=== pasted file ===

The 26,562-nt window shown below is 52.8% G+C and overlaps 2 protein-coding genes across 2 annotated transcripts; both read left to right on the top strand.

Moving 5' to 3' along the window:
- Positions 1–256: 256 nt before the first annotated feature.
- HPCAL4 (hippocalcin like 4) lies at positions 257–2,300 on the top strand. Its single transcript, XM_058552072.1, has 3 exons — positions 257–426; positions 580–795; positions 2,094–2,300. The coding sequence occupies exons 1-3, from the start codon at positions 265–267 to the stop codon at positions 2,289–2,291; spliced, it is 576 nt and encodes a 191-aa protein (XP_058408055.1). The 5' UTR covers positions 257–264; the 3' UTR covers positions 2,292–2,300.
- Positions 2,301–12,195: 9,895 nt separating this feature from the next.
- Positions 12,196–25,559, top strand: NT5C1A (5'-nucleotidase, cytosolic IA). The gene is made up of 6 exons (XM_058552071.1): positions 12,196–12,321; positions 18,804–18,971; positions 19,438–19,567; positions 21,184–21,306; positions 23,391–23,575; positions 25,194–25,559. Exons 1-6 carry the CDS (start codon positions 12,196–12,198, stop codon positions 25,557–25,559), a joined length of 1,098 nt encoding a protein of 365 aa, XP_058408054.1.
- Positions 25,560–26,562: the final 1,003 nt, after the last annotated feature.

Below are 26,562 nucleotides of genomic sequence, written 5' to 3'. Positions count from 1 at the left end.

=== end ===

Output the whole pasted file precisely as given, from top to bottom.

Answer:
The 26,562-nt window shown below is 52.8% G+C and overlaps 2 protein-coding genes across 2 annotated transcripts; both read left to right on the top strand.

Moving 5' to 3' along the window:
- Positions 1–256: 256 nt before the first annotated feature.
- HPCAL4 (hippocalcin like 4) lies at positions 257–2,300 on the top strand. Its single transcript, XM_058552072.1, has 3 exons — positions 257–426; positions 580–795; positions 2,094–2,300. The coding sequence occupies exons 1-3, from the start codon at positions 265–267 to the stop codon at positions 2,289–2,291; spliced, it is 576 nt and encodes a 191-aa protein (XP_058408055.1). The 5' UTR covers positions 257–264; the 3' UTR covers positions 2,292–2,300.
- Positions 2,301–12,195: 9,895 nt separating this feature from the next.
- Positions 12,196–25,559, top strand: NT5C1A (5'-nucleotidase, cytosolic IA). The gene is made up of 6 exons (XM_058552071.1): positions 12,196–12,321; positions 18,804–18,971; positions 19,438–19,567; positions 21,184–21,306; positions 23,391–23,575; positions 25,194–25,559. Exons 1-6 carry the CDS (start codon positions 12,196–12,198, stop codon positions 25,557–25,559), a joined length of 1,098 nt encoding a protein of 365 aa, XP_058408054.1.
- Positions 25,560–26,562: the final 1,003 nt, after the last annotated feature.

Below are 26,562 nucleotides of genomic sequence, written 5' to 3'. Positions count from 1 at the left end.